Norton and Bitdefender Internet Security 2013 didn’t throw away any valid mail and missed just 5.3 percent and 6.8 percent of spam respectively.
If you do install TrustPort, turn off the spam filter. It’s worse than useless. Replace it with the free Cloudmark DesktopOne Basic 1.2. Cloudmark didn’t toss any valid mail and missed a mere 2.6 percent of spam.
For information on how I analyze antispam accuracy, please read How We Test Antispam.
TrustPort Internet Security 2013 antispam chart
Dismal Phishing Protection
TrustPort does include phishing protection, but it’s buried as a category in the parental control system. Fortunately it’s turned on by default. Unfortunately, it’s barely functional.
The best antiphishing protection uses both a list of known fraudulent sites and some form of heuristic analysis that can identify a brand-new fraud. TrustPort’s parental control nominally performs heuristic analysis, but I didn’t see any evidence that this analysis is effective.
On the positive side, this edition of TrustPort scored quite a bit better than the previous edition. On the other hand, better doesn’t necessarily mean good. In this test, it lagged only 81 percentage points behind Norton’s detection rate, up from 92 points behind. Internet Explorer’s SmartScreen Filter alone was significantly more effective than TrustPort, beating TrustPort’s detection rate by 32 percentage points.
For more details on how I obtain very fresh phishing URLs and score this test, kindly read the article How We Test Antiphishing.
TrustPort Internet Security 2013 antiphishing chart
Dismal Parental Control
TrustPort’s Parental Lock component gets its own button in the product’s main window, but there’s very little behind that button. By default, it blocks all users’ access to sites matching six categories: Violence, Porn, Warez, Hacking, Spyware, and Phishing/Malware. Parents can enable blocking of seven additional categories.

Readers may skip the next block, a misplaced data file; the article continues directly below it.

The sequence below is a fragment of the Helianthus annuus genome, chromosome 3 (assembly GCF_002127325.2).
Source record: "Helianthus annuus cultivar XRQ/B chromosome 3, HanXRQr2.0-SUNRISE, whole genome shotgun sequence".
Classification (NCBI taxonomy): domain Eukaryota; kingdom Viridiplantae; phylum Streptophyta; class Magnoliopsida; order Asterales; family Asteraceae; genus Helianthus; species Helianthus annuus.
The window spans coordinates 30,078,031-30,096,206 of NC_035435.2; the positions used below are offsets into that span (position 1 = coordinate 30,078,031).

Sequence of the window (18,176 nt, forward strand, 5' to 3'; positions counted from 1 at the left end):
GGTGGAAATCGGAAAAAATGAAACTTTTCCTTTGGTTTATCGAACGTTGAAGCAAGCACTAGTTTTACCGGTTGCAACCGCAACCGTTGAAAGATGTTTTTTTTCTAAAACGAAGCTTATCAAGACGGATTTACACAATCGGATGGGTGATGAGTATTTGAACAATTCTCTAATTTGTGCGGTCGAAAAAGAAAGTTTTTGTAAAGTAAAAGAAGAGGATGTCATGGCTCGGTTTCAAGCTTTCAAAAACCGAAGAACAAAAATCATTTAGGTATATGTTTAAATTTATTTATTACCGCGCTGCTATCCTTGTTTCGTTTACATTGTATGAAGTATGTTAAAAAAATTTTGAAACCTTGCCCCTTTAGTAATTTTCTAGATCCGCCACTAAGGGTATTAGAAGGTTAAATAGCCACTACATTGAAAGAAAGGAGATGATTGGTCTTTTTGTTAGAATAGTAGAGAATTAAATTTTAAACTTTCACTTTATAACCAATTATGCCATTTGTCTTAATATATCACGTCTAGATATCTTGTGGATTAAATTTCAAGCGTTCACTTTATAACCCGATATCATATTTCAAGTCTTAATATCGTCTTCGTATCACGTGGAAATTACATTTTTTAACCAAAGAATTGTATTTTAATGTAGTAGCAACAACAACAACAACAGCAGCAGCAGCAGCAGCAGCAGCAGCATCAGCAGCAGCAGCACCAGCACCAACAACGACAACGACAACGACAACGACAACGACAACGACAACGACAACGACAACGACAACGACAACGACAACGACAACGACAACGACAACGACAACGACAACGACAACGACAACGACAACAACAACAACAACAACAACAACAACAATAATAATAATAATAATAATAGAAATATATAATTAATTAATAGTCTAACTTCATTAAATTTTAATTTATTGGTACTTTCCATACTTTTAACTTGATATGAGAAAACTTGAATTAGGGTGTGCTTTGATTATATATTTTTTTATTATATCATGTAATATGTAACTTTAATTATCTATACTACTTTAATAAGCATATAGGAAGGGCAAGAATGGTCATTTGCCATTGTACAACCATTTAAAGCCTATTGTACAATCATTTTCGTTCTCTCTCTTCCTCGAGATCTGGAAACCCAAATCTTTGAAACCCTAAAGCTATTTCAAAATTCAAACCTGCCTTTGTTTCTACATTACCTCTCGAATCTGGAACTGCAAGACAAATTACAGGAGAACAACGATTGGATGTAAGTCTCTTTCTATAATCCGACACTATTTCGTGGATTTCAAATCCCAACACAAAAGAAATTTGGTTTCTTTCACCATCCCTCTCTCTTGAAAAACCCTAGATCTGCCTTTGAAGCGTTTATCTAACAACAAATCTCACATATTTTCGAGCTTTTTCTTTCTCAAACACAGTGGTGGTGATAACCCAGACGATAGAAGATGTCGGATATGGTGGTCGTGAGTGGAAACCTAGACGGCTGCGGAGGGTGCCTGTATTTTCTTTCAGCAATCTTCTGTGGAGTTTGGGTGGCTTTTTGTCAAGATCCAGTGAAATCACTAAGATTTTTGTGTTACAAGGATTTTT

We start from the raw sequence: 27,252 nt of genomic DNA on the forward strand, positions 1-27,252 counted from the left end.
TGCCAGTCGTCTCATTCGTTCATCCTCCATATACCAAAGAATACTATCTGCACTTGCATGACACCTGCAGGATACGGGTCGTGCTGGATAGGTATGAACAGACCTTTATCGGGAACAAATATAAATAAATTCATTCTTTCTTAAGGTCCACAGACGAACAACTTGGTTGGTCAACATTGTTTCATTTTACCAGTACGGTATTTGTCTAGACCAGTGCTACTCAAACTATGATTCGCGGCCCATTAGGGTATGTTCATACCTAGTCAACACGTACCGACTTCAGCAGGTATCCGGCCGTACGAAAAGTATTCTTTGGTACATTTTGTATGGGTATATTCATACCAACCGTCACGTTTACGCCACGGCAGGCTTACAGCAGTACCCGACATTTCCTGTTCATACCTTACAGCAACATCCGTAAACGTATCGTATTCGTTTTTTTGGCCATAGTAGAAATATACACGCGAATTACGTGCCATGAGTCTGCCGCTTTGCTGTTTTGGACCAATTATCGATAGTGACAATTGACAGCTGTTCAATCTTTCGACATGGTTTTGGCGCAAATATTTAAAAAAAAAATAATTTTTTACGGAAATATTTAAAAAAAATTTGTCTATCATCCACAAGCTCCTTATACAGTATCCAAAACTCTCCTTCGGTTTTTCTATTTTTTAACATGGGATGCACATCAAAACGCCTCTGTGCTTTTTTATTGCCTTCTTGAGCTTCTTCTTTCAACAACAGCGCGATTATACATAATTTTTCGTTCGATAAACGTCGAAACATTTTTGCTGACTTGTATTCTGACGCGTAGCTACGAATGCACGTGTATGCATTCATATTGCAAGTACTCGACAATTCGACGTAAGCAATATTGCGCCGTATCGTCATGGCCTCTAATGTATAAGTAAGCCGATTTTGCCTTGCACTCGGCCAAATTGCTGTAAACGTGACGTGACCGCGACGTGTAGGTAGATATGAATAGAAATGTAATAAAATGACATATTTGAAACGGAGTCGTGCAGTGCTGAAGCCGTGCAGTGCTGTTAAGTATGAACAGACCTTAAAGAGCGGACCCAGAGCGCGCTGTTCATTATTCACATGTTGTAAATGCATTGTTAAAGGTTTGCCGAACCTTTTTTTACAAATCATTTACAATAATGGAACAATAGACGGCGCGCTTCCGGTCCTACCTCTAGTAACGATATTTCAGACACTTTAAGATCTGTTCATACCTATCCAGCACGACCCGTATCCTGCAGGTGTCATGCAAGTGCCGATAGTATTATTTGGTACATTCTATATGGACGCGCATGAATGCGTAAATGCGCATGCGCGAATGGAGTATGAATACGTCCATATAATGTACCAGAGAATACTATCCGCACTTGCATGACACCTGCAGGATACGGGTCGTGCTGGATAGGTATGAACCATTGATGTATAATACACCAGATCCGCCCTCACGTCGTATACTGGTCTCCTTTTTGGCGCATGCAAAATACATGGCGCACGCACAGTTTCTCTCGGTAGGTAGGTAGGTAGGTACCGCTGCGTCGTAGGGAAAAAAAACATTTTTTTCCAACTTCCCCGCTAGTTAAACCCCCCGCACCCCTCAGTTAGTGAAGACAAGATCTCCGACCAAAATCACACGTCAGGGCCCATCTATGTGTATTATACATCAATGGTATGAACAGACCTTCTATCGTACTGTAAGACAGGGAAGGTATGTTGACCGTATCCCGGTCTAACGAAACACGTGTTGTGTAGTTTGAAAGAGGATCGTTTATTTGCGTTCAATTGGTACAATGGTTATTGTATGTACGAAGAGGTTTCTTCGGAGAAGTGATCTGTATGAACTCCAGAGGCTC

If you don’t enable blocking the category called Redirector, a child can evade the product’s Web content filtering by using any anonymizing proxy website. Even if you do add the Redirector category, Parental Lock can still be defeated by using a secure anonymizing proxy website.
It’s possible to configure the product differently for different Windows user accounts, but doing so is absurdly complex. Instead of offering a list of accounts, TrustPort forces you to use a confusing Windows dialog box designed for selecting a variety of system object types.
In any case, this parental filter is among the poorest I’ve seen at actually blocking inappropriate sites. I had no trouble finding a variety of totally pornographic sites that slipped right past the filter. And since it doesn’t log your child’s online activity, there’s no way you’d know it failed.
Portunes and Skytale
No, Portunes aren’t magical teleportation devices; you’re thinking of portkeys. Actually, the names of these two features come from ancient history. Portunes was an ancient Roman god of “keys, doors, and livestock.” The skytale (rhymes with Italy, not with hightail) was an ancient Greek cryptographic device.
Reached from the Tools menu in TrustPort’s main window, Portunes serves as an encrypted storage area for passwords, credit card numbers, addresses, and a number of other types of personal data. It defines appropriate input fields for each data type, and also offers a free-form secure note type.